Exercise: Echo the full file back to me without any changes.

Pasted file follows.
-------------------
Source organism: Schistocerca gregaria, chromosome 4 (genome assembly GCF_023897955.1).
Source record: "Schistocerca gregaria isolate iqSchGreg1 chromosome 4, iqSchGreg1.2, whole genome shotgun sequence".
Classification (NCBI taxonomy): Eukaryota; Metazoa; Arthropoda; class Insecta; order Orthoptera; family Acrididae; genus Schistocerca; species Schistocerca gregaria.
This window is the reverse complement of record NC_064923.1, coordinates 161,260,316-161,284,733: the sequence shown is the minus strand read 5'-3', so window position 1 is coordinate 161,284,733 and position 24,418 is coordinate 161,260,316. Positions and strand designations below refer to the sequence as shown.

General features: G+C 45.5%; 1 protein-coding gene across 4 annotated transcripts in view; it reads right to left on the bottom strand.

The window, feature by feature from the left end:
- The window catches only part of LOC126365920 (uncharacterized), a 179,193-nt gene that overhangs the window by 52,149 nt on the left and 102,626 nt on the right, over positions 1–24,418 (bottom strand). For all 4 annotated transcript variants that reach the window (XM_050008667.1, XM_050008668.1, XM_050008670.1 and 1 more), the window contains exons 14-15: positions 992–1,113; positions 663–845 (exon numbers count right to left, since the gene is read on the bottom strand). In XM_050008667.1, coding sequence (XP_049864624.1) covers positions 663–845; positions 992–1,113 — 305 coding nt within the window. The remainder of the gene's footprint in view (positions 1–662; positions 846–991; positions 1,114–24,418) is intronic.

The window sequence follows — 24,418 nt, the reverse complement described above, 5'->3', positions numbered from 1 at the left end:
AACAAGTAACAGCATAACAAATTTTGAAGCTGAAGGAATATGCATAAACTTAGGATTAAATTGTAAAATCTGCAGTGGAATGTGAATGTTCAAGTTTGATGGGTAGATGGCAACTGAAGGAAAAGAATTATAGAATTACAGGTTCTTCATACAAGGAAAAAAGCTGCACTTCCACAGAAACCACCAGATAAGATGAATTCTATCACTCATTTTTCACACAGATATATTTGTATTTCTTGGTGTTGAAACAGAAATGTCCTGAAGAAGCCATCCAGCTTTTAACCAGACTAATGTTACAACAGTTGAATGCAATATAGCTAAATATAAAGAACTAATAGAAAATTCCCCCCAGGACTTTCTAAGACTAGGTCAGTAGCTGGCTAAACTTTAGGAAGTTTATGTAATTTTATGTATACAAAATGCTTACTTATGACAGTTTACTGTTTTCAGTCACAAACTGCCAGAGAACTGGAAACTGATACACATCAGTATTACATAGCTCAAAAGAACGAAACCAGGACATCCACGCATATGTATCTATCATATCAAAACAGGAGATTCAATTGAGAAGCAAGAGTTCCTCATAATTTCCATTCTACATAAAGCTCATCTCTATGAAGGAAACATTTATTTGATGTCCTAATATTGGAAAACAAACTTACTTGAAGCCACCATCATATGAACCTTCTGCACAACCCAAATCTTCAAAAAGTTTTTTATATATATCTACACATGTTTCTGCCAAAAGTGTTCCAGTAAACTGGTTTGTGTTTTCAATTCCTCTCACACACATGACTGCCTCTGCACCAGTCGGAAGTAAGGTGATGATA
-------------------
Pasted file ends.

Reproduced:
Source organism: Schistocerca gregaria, chromosome 4 (genome assembly GCF_023897955.1).
Source record: "Schistocerca gregaria isolate iqSchGreg1 chromosome 4, iqSchGreg1.2, whole genome shotgun sequence".
Classification (NCBI taxonomy): Eukaryota; Metazoa; Arthropoda; class Insecta; order Orthoptera; family Acrididae; genus Schistocerca; species Schistocerca gregaria.
This window is the reverse complement of record NC_064923.1, coordinates 161,260,316-161,284,733: the sequence shown is the minus strand read 5'-3', so window position 1 is coordinate 161,284,733 and position 24,418 is coordinate 161,260,316. Positions and strand designations below refer to the sequence as shown.

General features: G+C 45.5%; 1 protein-coding gene across 4 annotated transcripts in view; it reads right to left on the bottom strand.

The window, feature by feature from the left end:
- The window catches only part of LOC126365920 (uncharacterized), a 179,193-nt gene that overhangs the window by 52,149 nt on the left and 102,626 nt on the right, over positions 1–24,418 (bottom strand). For all 4 annotated transcript variants that reach the window (XM_050008667.1, XM_050008668.1, XM_050008670.1 and 1 more), the window contains exons 14-15: positions 992–1,113; positions 663–845 (exon numbers count right to left, since the gene is read on the bottom strand). In XM_050008667.1, coding sequence (XP_049864624.1) covers positions 663–845; positions 992–1,113 — 305 coding nt within the window. The remainder of the gene's footprint in view (positions 1–662; positions 846–991; positions 1,114–24,418) is intronic.

The window sequence follows — 24,418 nt, the reverse complement described above, 5'->3', positions numbered from 1 at the left end:
AACAAGTAACAGCATAACAAATTTTGAAGCTGAAGGAATATGCATAAACTTAGGATTAAATTGTAAAATCTGCAGTGGAATGTGAATGTTCAAGTTTGATGGGTAGATGGCAACTGAAGGAAAAGAATTATAGAATTACAGGTTCTTCATACAAGGAAAAAAGCTGCACTTCCACAGAAACCACCAGATAAGATGAATTCTATCACTCATTTTTCACACAGATATATTTGTATTTCTTGGTGTTGAAACAGAAATGTCCTGAAGAAGCCATCCAGCTTTTAACCAGACTAATGTTACAACAGTTGAATGCAATATAGCTAAATATAAAGAACTAATAGAAAATTCCCCCCAGGACTTTCTAAGACTAGGTCAGTAGCTGGCTAAACTTTAGGAAGTTTATGTAATTTTATGTATACAAAATGCTTACTTATGACAGTTTACTGTTTTCAGTCACAAACTGCCAGAGAACTGGAAACTGATACACATCAGTATTACATAGCTCAAAAGAACGAAACCAGGACATCCACGCATATGTATCTATCATATCAAAACAGGAGATTCAATTGAGAAGCAAGAGTTCCTCATAATTTCCATTCTACATAAAGCTCATCTCTATGAAGGAAACATTTATTTGATGTCCTAATATTGGAAAACAAACTTACTTGAAGCCACCATCATATGAACCTTCTGCACAACCCAAATCTTCAAAAAGTTTTTTATATATATCTACACATGTTTCTGCCAAAAGTGTTCCAGTAAACTGGTTTGTGTTTTCAATTCCTCTCACACACATGACTGCCTCTGCACCAGTCGGAAGTAAGGTGATGATA